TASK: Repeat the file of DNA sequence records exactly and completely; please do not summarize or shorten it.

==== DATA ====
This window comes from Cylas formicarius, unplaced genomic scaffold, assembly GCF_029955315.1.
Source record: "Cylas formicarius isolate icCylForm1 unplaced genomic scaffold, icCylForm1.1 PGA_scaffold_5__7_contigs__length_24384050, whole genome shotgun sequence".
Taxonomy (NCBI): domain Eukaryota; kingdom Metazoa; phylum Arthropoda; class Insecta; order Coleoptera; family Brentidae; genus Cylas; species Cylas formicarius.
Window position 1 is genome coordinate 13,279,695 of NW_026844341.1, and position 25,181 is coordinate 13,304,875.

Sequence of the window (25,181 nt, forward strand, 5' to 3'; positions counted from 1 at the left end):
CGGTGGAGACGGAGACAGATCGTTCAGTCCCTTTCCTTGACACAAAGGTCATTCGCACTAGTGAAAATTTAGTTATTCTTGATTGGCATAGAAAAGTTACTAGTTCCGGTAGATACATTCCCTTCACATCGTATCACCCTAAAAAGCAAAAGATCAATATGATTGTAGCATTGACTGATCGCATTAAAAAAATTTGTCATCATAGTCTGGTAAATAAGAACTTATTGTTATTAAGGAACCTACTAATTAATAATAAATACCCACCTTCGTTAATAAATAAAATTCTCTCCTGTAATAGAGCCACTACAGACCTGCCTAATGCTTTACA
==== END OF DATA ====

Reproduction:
This window comes from Cylas formicarius, unplaced genomic scaffold, assembly GCF_029955315.1.
Source record: "Cylas formicarius isolate icCylForm1 unplaced genomic scaffold, icCylForm1.1 PGA_scaffold_5__7_contigs__length_24384050, whole genome shotgun sequence".
Taxonomy (NCBI): domain Eukaryota; kingdom Metazoa; phylum Arthropoda; class Insecta; order Coleoptera; family Brentidae; genus Cylas; species Cylas formicarius.
Window position 1 is genome coordinate 13,279,695 of NW_026844341.1, and position 25,181 is coordinate 13,304,875.

Sequence of the window (25,181 nt, forward strand, 5' to 3'; positions counted from 1 at the left end):
CGGTGGAGACGGAGACAGATCGTTCAGTCCCTTTCCTTGACACAAAGGTCATTCGCACTAGTGAAAATTTAGTTATTCTTGATTGGCATAGAAAAGTTACTAGTTCCGGTAGATACATTCCCTTCACATCGTATCACCCTAAAAAGCAAAAGATCAATATGATTGTAGCATTGACTGATCGCATTAAAAAAATTTGTCATCATAGTCTGGTAAATAAGAACTTATTGTTATTAAGGAACCTACTAATTAATAATAAATACCCACCTTCGTTAATAAATAAAATTCTCTCCTGTAATAGAGCCACTACAGACCTGCCTAATGCTTTACA